Thanks, Esther, for making Judaism anything but boring

I don’t know about you, but I must admit I find myself quite excited by this whole Madonna thing.

Indeed, I find myself almost giddy, really pleased, very happy.

I’m happy that Madonna recently announced that she’s adopting the Hebrew name of Esther. I’m happy that she is no longer performing on Shabbat, that she wears a Jewish star, that she goes to shul, that during her concerts there are Hebrew letters being flashed across a screen, and that in one of her music videos, she wears tefillin.

I’m loving it. Think all of that is great.

Now, I know most of you out there, especially those of you who think Judaism is serious business, especially those of you who see yourselves as so pious, don’t think what Madonna is doing is a good thing at all, think, in fact, it’s sickening and outrageous.

Well, it’s your kind of thinking that’s holding Judaism back, pulling Judaism down.

Sure, being Jewish is serious, but that doesn’t mean it has to be dull. In fact, for Judaism to thrive, we must continually find ways to make it anything but boring.

If we don’t, we can pooh-pooh all we want about why young Jews are intermarrying, not affiliating, not identifying, why they’re trying everything but Judaism. And we can pooh-pooh all we want when poll after poll shows that more and more Jews simply feel no connection to Israel or to Judaism.

We can pooh-pooh or we can act-act, do-do, enjoy-enjoy.

I’m enjoying that Madonna is so out there about her attraction to and her allegiance to things Jewish.

Now, yes, I am well aware that Madonna is Catholic and that she couldn’t have a more Christian name. And I’m also aware that her early career was less than pristine.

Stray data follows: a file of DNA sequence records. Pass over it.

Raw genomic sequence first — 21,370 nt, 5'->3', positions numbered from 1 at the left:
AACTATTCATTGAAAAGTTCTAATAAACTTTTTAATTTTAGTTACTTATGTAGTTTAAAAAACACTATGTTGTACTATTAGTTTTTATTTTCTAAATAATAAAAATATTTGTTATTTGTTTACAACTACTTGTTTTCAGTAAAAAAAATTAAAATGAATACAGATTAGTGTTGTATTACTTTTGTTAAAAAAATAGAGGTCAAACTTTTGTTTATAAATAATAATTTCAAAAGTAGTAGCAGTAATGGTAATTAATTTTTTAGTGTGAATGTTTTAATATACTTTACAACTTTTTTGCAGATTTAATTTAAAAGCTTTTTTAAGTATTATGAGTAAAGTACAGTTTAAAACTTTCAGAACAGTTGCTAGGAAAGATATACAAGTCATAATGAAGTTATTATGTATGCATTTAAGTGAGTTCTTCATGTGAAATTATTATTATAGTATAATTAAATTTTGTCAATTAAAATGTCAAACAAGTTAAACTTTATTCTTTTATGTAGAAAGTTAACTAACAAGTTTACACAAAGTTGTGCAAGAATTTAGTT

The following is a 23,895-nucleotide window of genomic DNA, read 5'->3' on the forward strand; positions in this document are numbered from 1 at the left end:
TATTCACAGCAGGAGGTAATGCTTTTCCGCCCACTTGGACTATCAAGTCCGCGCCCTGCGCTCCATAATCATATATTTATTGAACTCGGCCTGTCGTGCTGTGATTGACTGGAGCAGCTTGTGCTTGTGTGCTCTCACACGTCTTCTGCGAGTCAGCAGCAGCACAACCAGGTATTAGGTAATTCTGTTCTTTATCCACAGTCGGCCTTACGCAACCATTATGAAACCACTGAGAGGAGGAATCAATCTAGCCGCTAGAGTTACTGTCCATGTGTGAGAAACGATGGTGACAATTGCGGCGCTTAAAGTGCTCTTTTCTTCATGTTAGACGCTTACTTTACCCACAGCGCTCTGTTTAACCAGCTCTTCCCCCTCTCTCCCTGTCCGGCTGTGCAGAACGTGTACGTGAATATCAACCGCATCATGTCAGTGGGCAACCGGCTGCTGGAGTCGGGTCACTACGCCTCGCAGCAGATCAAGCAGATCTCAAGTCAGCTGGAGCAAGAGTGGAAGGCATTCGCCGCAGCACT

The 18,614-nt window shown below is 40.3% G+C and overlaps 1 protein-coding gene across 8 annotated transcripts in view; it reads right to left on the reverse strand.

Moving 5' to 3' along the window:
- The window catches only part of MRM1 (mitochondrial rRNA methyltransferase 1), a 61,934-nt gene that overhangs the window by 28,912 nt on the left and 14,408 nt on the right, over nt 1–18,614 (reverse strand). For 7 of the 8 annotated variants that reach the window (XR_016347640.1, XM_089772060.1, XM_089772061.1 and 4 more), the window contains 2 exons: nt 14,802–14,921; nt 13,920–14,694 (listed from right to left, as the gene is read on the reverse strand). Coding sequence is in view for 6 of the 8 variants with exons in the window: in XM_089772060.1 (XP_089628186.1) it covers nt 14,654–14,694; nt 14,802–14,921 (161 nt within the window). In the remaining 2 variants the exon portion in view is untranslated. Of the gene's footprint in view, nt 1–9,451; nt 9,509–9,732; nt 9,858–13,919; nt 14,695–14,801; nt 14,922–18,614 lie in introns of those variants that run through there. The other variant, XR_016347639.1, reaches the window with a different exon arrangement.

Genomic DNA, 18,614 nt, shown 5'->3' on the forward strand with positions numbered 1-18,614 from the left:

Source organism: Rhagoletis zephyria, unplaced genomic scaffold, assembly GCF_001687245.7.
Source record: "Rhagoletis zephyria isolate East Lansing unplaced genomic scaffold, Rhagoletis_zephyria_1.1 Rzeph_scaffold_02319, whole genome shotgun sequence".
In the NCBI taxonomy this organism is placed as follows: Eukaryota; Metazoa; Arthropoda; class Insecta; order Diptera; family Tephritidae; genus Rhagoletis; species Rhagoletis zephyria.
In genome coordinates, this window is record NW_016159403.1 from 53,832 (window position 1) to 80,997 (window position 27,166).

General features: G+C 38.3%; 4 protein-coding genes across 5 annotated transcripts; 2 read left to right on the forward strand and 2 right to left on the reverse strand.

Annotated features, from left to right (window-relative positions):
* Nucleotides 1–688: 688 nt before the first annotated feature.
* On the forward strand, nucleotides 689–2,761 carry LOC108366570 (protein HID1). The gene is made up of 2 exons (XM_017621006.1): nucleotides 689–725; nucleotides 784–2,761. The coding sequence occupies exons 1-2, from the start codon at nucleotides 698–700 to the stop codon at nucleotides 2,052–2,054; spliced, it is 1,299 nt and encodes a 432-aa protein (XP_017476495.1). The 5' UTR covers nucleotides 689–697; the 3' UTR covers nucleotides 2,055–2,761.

But she’s in her 40s now, a wife and mom, and by her own admission has been looking far and wide for, as she told Larry King on CNN, “the answers to life. Why am I here? What am I doing here? What is my purpose? How do I fit into the big picture?”

Good questions. Questions she has found the answers to in Judaism.

That thrills me. For I believe Madonna being so out there and so public about it, Madonna being Madonna, her embrace of Judaism will do more good for Judaism than all the outreach organizations can do, than all the lame “continuity” programs ever did.

How many young Jews will be turned on to their faith because Madonna is turned on to Yiddishkeit? How many might want to adopt a Hebrew name, find out what this tefillin thing is, might consider not working on Shabbat? Hell, if Madonna won’t do her concerts on the Sabbath, maybe there’s something there to check out.

It is a weakness of Judaism that we so shy away from the Madonna news, either condemn it, ridicule it or ignore it. Instead, we should be kvelling from it.

So good for you, Madonna. And very good for us.

Talking about Madonna reminds me of Kabbalah. That’s because it was Kabbalah that first attracted her to things Jewish.